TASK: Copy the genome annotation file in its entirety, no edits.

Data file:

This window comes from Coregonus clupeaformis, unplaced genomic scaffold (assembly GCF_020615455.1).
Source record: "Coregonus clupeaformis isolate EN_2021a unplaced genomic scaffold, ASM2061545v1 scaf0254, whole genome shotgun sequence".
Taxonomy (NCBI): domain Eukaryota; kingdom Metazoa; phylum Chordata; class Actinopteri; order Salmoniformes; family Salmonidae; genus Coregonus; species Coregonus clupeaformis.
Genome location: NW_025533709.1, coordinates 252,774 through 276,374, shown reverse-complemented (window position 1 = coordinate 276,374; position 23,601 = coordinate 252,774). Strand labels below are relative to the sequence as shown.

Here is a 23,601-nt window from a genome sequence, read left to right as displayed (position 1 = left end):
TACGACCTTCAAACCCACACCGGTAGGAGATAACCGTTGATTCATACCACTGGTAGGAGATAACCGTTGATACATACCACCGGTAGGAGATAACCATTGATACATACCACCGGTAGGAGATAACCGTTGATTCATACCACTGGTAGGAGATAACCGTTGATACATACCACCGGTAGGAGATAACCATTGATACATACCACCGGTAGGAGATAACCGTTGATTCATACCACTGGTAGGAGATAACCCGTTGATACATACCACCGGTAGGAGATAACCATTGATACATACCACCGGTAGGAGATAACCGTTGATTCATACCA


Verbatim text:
This window comes from Coregonus clupeaformis, unplaced genomic scaffold (assembly GCF_020615455.1).
Source record: "Coregonus clupeaformis isolate EN_2021a unplaced genomic scaffold, ASM2061545v1 scaf0254, whole genome shotgun sequence".
Taxonomy (NCBI): domain Eukaryota; kingdom Metazoa; phylum Chordata; class Actinopteri; order Salmoniformes; family Salmonidae; genus Coregonus; species Coregonus clupeaformis.
Genome location: NW_025533709.1, coordinates 252,774 through 276,374, shown reverse-complemented (window position 1 = coordinate 276,374; position 23,601 = coordinate 252,774). Strand labels below are relative to the sequence as shown.

Here is a 23,601-nt window from a genome sequence, read left to right as displayed (position 1 = left end):
TACGACCTTCAAACCCACACCGGTAGGAGATAACCGTTGATTCATACCACTGGTAGGAGATAACCGTTGATACATACCACCGGTAGGAGATAACCATTGATACATACCACCGGTAGGAGATAACCGTTGATTCATACCACTGGTAGGAGATAACCGTTGATACATACCACCGGTAGGAGATAACCATTGATACATACCACCGGTAGGAGATAACCGTTGATTCATACCACTGGTAGGAGATAACCCGTTGATACATACCACCGGTAGGAGATAACCATTGATACATACCACCGGTAGGAGATAACCGTTGATTCATACCA